Max Tegmark |

*one of my favourite posts from two years ago...*

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Our Mathematical Universe by physicist Max Tegmark is a popular science book in which he unpacks his theory of the level 1,2,3 and 4 multiverses and then in the last third explains his theory of the mathematical universe. I understood the multiverse idea (the first 3 multiverses anyway) but I didn't really get his concept of the mathematical universe (he's either saying that all the laws of physics depend upon fundamental mathematical concepts which isn't very interesting, or he's saying that everything in the universe (suns, planets, you, me, our conscious minds,) is mathematics itself, i.e. we are living in a platonic universe of numbers that only thinks it's a physical universe - this is a very interesting concept indeed but seems completely crazy to me.) I don't have the competence to judge the last third of the book but I do want to talk about the multiverse idea which is fascinating.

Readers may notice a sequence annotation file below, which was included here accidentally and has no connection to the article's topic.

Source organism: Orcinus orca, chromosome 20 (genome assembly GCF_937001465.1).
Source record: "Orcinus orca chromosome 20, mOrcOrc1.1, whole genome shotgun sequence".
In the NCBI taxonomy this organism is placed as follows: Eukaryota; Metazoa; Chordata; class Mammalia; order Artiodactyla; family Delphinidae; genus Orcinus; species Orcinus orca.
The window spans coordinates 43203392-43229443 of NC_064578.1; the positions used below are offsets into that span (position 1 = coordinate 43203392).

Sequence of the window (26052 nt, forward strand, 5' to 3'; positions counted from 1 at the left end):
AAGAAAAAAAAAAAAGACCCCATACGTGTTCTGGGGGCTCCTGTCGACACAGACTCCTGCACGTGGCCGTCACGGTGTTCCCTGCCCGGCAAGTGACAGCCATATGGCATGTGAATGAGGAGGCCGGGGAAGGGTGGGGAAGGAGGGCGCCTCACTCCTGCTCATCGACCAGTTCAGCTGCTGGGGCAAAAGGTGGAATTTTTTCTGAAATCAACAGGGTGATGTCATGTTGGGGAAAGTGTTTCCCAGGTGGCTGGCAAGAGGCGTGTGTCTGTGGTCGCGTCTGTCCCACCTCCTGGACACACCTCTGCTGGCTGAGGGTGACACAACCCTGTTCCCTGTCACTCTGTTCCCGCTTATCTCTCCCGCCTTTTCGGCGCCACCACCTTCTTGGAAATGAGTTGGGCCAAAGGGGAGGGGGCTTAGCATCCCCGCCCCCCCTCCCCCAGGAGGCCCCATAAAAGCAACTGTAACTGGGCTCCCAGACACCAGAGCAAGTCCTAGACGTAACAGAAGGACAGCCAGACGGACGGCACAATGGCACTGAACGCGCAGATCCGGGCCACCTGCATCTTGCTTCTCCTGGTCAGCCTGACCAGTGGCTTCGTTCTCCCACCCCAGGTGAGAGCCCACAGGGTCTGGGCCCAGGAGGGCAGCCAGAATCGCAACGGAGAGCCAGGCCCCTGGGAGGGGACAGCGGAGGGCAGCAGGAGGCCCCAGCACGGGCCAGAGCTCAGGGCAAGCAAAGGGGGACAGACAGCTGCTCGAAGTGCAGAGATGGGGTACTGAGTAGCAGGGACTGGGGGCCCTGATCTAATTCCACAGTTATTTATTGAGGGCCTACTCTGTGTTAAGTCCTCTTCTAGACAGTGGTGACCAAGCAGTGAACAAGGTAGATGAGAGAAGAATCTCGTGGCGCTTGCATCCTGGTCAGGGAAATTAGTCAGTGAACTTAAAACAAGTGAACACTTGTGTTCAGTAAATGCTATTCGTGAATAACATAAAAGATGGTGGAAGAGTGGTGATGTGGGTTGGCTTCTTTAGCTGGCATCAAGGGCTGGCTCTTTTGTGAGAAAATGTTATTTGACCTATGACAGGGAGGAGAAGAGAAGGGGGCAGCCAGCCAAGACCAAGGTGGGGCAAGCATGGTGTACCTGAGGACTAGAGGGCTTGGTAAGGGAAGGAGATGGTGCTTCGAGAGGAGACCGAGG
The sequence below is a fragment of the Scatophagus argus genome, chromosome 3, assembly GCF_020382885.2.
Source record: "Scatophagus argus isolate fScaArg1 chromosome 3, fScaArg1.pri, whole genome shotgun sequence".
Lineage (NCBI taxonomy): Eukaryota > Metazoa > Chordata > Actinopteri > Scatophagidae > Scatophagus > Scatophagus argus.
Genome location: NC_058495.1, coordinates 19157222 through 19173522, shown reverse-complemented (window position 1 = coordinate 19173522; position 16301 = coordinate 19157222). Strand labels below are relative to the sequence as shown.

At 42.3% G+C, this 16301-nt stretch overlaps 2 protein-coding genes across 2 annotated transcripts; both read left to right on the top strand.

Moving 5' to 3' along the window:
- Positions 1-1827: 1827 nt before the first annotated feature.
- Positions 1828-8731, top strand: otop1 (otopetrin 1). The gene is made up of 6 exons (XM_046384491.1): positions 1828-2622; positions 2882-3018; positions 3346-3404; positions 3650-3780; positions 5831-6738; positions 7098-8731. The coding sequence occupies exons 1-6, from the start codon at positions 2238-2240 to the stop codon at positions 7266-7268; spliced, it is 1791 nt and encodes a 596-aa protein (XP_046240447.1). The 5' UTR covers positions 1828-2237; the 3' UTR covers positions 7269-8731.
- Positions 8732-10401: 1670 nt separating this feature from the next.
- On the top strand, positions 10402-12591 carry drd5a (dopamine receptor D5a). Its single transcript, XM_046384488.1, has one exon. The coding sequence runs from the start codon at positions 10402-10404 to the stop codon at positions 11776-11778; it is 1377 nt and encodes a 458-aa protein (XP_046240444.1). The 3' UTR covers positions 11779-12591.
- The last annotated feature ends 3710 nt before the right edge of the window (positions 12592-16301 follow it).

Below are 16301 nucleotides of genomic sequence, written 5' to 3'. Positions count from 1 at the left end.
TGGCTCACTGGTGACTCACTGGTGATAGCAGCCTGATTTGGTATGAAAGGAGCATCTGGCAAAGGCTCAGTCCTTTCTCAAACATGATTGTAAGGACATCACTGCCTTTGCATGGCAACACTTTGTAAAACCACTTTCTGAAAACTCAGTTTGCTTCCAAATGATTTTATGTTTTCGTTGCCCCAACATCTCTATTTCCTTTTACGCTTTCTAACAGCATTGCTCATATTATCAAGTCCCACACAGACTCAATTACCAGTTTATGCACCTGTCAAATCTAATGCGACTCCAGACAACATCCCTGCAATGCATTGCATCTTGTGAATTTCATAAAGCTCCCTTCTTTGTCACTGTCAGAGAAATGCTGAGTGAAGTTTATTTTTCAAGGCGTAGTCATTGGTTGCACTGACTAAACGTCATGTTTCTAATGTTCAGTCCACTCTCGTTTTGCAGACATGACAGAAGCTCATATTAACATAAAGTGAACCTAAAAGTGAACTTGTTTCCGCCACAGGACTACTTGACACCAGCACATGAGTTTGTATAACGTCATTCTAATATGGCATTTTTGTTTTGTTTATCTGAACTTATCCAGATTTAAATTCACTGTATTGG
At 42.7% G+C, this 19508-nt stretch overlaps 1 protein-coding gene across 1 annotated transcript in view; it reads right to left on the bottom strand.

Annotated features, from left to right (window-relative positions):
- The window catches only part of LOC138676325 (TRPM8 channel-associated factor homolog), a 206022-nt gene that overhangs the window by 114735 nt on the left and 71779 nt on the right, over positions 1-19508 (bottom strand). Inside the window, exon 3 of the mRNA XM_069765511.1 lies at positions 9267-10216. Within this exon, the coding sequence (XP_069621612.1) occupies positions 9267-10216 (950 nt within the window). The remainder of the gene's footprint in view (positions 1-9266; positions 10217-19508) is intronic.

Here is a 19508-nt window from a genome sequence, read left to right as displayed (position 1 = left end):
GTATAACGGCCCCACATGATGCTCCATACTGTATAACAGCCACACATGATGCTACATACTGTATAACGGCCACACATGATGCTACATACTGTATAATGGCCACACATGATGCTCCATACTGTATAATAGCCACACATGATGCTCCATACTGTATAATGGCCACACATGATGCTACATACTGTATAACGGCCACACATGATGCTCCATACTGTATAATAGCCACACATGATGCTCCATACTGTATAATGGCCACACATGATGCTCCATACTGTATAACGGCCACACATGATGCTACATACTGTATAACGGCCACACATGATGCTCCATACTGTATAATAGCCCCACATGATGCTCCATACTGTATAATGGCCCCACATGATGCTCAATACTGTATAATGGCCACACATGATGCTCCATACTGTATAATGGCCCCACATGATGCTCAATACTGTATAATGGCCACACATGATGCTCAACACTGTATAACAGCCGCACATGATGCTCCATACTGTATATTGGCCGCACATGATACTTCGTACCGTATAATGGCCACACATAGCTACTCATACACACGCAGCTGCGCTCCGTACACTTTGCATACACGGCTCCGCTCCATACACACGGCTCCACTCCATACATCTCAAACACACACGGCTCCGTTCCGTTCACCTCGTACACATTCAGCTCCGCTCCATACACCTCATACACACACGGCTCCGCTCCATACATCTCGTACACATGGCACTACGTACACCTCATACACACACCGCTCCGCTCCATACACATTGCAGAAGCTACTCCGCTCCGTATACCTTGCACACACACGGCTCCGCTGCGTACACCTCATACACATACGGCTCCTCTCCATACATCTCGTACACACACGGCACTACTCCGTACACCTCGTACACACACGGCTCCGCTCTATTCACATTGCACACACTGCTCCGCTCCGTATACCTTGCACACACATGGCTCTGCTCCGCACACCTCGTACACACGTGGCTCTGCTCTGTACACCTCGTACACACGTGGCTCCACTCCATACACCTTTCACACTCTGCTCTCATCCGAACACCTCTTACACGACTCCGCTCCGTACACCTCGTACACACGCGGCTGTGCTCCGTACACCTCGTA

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The level 1 multiverse is very easy to understand. All Tegmark is saying here is that space is infinite and beyond the visible light boundary of our universe there must be other shit out there. Indeed there must be entire universes out there. This is the cool part: since space is infinite and the different way atoms in a universe can assemble themselves is huge, but, crucially, finite, then there must, logically, be universes out there with an exact replica of you reading this and me typing this. Indeed there are an infinite number of universes out there with exact replicas of you and me, and an infinite number of universes where we are slightly different, or you became President or we both swam the Hellespont or I ended up playing rugby for Ireland (I still believe this cd actually happen). Infinity is a very powerful concept and creates some surprising results. Like I say, cool stuff.

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The level 2 multiverse is also easy to comprehend. In the expansion phase of our universe just after the Big Bang a 'baby universe' was formed that became our universe, an infinite number of these formed, some with completely different laws of physics than our own, but sentient entities like you and me could only exist in one like ours, the Goldilocks one where gravity, Plancks constant, the electro-magnetic force etc. balance perfectly. But again because an infinite number of these multiverses formed there are other yous and mes out there in slightly different physical realities.